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Imagining a new life for the street: improving public spaces and bringing innovation to the ground below us

Contributed by: European Science Communication Institute (ESCI)

Forty percent of our urban spaces are often unloved pavements and roads - so a new Marie Curie initiative is working to reimagine smart, sustainable surfaces and technologies that embrace multiple mobility modes and users. Read here the interview with Cesare Sangiorgi, University of Bologna, and coordinator of innovative training network SAFERUP!
Imagining a new life for the street: improving public spaces and bringing innovation to the ground below us
Why on earth should people get excited about pavements?!

Urban pavements are where we walk, ride, sit, stop to talk with friends and interact with numerous other modes of transport around us – notably significant car traffic. We use them every day to get from home to work, school, the gym or the cinema and back home. Pavements are essential to getting around and in a safe environment, but have changed little and suffer from a lack of imagination. New technologies for mobile phones and cars are released everyday, why should this not be the case also for pavements?

Safety, accessibility, durability, smartness and sustainability should be the keywords of today’s research on urban pavements in order to have them keeping pace with other vital spaces and technologies we deal with in our lives. Our project – SAFERUP! – takes into account all these aspects and provides 15 ‘Early Stage Researcher (ESRs)’ PhD training programmes. These new professionals will be a focal point between academia and industry: ready to deliver these solutions on time and in the right place.

What are some of the biggest challenges and how does SAFERUP! Plan to address them?

SAFERUP! aims to contribute to more liveable cities. We are really working to transform a vital public space and bring innovation to the very ground below us. This means we approach topics like energy harvesting from roads, where the pavement itself will be a source of alternative energy. Similarly, a road that can be easily and quickly repaired on a regular basis will reduce the need of major maintenance and traffic disruptions.

I think that SAFERUP! also pays a great amount of attention to vulnerable users, trying to find ways to make pavements safer for pedestrians – especially the disabled, elderly and cyclists. Materials with superior skid resistance performance, or that reduce the risk of injuries from inevitable falls for instance. On the other hand we aim at reducing falls with pavements that have de-icing elements or reducing the ‘heat island’ effect by reducing the heat coming from the walking surface. From a sustainability point of view there is also a lot to say. One hundred percent recycling of pavements and bioremediation of wash off waters are among the key elements we will look at. Along with them, flood-mitigating porous pavement, waste recycling for acoustic pavements and the life-cycle cost analysis of proposed solutions will be studied together with the partner companies and consultants.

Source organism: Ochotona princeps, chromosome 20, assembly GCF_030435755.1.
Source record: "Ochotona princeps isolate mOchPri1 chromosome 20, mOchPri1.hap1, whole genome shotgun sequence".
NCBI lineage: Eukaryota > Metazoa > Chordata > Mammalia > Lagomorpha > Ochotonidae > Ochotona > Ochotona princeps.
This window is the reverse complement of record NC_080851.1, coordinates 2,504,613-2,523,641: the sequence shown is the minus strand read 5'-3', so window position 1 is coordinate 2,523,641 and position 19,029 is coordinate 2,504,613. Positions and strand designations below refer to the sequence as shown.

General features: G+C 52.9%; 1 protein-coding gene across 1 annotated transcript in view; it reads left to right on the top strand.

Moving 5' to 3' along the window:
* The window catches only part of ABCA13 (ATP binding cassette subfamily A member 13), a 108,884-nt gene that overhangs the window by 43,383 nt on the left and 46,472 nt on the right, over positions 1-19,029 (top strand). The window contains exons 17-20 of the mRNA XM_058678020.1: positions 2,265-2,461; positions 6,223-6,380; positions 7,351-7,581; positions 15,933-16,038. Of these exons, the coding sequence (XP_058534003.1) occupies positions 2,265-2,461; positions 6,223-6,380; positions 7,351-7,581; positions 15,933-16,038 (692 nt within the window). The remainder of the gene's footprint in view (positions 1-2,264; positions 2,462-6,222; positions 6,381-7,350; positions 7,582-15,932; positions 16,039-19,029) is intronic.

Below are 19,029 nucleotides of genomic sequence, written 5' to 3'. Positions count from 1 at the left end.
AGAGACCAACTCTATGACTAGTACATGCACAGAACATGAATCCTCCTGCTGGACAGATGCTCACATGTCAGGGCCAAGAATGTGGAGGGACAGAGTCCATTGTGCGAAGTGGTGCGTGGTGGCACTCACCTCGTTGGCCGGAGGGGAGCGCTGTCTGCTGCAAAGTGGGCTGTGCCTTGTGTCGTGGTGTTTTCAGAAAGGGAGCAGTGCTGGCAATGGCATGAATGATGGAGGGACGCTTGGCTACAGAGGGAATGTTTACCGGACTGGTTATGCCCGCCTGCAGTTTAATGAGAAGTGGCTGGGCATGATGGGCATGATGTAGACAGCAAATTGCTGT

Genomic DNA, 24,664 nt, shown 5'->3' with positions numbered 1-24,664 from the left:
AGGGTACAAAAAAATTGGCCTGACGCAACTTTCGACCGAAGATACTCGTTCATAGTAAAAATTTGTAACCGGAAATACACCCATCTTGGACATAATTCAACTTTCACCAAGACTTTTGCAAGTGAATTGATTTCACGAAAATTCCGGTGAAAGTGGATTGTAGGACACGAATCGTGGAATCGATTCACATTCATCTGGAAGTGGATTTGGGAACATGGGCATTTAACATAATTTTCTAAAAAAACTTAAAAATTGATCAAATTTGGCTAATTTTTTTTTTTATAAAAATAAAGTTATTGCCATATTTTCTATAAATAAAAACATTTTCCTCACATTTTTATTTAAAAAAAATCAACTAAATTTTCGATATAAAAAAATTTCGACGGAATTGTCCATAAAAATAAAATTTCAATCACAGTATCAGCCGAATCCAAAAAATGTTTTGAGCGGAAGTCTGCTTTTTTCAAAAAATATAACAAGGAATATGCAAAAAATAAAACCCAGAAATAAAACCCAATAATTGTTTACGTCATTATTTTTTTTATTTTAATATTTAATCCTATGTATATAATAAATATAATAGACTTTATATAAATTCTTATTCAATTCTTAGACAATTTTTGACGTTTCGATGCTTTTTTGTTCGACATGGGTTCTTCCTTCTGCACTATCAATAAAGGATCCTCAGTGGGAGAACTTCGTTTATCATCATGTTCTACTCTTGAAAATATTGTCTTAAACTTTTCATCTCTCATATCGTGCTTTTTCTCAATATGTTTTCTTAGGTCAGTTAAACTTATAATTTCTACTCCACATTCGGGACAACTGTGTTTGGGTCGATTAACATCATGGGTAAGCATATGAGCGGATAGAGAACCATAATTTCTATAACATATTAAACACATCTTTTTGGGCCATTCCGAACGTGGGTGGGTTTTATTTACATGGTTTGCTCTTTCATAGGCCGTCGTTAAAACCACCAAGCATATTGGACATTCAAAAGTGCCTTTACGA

Describe some of the innovative outputs you might be expecting from your Early Stage Researcher and industry partnerships…

Well, as coordinator I should be impartial, but I think that some of the projects have very strong potential for releasing innovative and ready-to-market solutions for our urban pavements. We should keep in mind that SAFERUP! is a training-through-research project which, first of all, aims at forging new professionals on topics that are now seen mainly as research fields. I am pretty sure that some of the ESRs will end up working in the project companies, institutions or some of the supporting partners. It’s a very interactive and communicative approach. If you want your research to get known you should engage the public and this multiplies the interactions and the benefits from the final output of the project. Researchers will also have connections with other projects outside SAFERUP! and this will help them make the most of their inter-sector and multidisciplinary experience.

Interested Early Stage Researcher candidates should consult the project website and submit their applications by 9 July 2018.

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Organisation

    European Science Communication Institute (ESCI)
    Germany

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Related information

Programmes

Countries (12)

  • Austria, Australia, Belgium, China, Germany, Spain, France, Italy, South Korea, Latvia, United Kingdom, United States

Keywords

mobility, pavements, road safety, roads
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